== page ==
If you’re looking to start your own podcast, the first thing you would need is a microphone. If you decided to go for an XLR mic, then the next step would be to choose between a dynamic and a condenser microphone and in this video we talk about the difference between the two and which ones are better when it comes to podcast recording. Enjoy!
[Nemanja] In the previous video, we talked about the difference between the USB and XLR mics and which ones are better when it comes to podcast recording or recording in general. If you decided to go for an XLR mic, then the next step would be to choose something you can use to record your show with.
Before we get into the actual examples of micrpophones you can buy, which is going to be our next video, let’s talk about the different types of mics that are out there. But before we do that, if you’re not already a subscriber, make sure to subscribe, especially if you’re interested in all of this stuff.
Okay, there three main types of microphones. You can even say two, because the third one is kind of a sub-category and since those mics are somewhat specific we usually classify them as a separate group.
We have the dynamic or the moving-coil microphones, condenser (which are also reffered to capacitor mics) and then the ribbon microphones. Ribbon microphones are dynamic microphones, but they are really fragile and they are the first mics that were ever built so they are mostly used in recording studios to get that vintage, analog sound and you typically wouldn’t bump into them in your everyday life. So don’t worry about those.
Now, let’s talk about the difference between dynamic and condenser microphones and which ones should you go for when doing a podcast.
Dynamic mics are mostly used for live shows because they’re sturdy, robust and more resistant to water. This doesn’t mean they’re water proof, it just means that it’s tougher for them to break because of moisture, also they don’t require any external power to work. But because of all this, their frequency response is somewhat limited, which means you don’t get all of the sonic information that you would with a condenser, especially in the high frequencies.
On the other hand, condenser mics are much more sensitive, fragile, they pick up more details, including the background sounds, while dynamic mics aren’t really that sensitive – they mostly pick up only what’s in front of them. That’s why condensers are used mostly in recording studios where you have an acoustically treated silent room and there’s not much ambience or reflections you need to worry about.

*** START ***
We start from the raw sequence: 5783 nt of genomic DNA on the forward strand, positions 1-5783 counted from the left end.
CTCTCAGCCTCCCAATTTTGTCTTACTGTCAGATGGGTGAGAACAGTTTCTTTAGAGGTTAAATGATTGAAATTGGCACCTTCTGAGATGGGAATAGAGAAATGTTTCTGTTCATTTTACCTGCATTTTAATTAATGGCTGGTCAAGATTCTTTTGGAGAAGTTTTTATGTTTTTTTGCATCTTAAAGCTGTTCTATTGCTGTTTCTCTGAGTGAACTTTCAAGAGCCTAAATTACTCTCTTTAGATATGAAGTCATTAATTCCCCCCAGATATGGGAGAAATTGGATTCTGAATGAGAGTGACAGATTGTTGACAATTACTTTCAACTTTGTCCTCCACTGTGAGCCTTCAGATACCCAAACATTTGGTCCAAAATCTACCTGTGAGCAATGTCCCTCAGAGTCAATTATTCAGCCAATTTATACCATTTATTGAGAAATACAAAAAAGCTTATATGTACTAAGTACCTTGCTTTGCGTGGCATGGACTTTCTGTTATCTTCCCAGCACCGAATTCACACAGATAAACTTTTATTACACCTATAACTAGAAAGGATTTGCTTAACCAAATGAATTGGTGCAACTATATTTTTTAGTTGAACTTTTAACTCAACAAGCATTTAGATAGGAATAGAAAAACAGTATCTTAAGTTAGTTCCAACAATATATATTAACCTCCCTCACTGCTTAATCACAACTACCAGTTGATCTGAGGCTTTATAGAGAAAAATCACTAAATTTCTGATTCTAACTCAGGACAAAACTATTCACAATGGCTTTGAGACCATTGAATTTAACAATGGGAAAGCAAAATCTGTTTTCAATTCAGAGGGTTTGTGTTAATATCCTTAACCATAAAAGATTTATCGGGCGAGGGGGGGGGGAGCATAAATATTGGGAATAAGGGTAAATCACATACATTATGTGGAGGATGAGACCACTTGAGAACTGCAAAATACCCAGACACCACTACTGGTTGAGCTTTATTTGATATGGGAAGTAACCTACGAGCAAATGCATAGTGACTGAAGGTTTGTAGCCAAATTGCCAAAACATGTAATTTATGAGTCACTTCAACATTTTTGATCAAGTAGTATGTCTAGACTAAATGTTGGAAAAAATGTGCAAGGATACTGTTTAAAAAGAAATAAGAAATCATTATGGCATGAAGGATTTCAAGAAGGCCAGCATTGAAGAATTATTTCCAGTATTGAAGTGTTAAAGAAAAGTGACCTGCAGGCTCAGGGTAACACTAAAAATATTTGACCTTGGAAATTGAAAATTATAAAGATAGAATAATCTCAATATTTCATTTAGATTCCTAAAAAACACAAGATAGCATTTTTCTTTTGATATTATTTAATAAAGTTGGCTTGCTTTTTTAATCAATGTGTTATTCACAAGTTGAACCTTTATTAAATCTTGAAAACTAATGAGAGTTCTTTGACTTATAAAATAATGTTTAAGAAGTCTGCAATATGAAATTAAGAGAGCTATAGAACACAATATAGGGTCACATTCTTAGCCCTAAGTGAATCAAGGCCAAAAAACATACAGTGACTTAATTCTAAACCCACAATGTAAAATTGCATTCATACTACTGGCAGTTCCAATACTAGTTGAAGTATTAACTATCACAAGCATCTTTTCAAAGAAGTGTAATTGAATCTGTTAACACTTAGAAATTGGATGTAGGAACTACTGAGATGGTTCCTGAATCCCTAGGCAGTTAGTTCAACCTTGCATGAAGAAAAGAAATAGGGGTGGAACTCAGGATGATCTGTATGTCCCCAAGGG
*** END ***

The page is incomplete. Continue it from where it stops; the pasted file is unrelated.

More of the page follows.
One big difference is that condenser mics require external power to work and that is something that’s called the phantom power. The phantom power is basically just 48 V supplied to the mic in order for it to work. That’s why on mixers or audio interfaces you have a 48V button which indicates phantom power. Make sure you supply phantom power only to condenser mics, dynamic microphones can take it, but don’t do that unless you absolutely have to. However, if you supply a Ribbon mic with phantom power you will break it for sure, so that’s something to keep in mind.
Also, there are two types of condenser mics, small diaphragm (or a pencil mic) and large diahprahm – which are the ones you usually see in tv shows when somebody is in a studio.
Small diaphragm condenser microphones are really good for picking up transients. So they work really well as drum overheads. However, for vocal recording they aren’t really that good. So if you want a condenser mic for vocal recording, then definitely go for a large diaphragm condenser microphone.
Now, with everything I’ve said you could argue that condenser mics are better because they generally pick up more sonic information, but that doesn’t really matter if you’re in bad recording space, so it all depends on the situation and what you’re trying to record.
In 99% of cases, when it comes to recording a podcast, I would recommend a dynamic microphone, unless you have access to an acoustically treated recording space, which I’m sure most of us don’t. Now remember, these are all tips and guidelines, either way you choose, you can’t go wrong, all of those mics are good and each of them has a specific use in audio production.
Finally, let’s check out this quick sample that I recorded that showcases the sonic difference between a dynamic and a condenser mic so you can actually hear what’s going on. I’d suggest putting on headphones or listening through studio monitors if you have access to those.
Let’s test the sonic difference between a dynamic and a condenser microphone. I’ve set them up right next to each other, so the mic positioning and all the other factors are the same. I also used a signal generator to set up the gain so the volume should be equal as well. I left my windows open on purpose so you can hear the amount of ambience noise each mic picks up. You can also hear the washing machine in the background. The mics we are using are MXL 770 condenser microphone and Mackie EM 89D dynamic microphone, I chose those too because they are in the similar price range and can be considered lower budget microphones that you can pick up for podcasting or your home studio. There’s no EQ, compression or any other effects added to the signal chain. Which one do you like more? Let me know in the comments.
Thank you so much for watching, make sure to like and share this video. If you’re interested in seeing what my favorite microphones are when it comes to podcast recording specifically, make sure you check out our next video which will be coming out next week!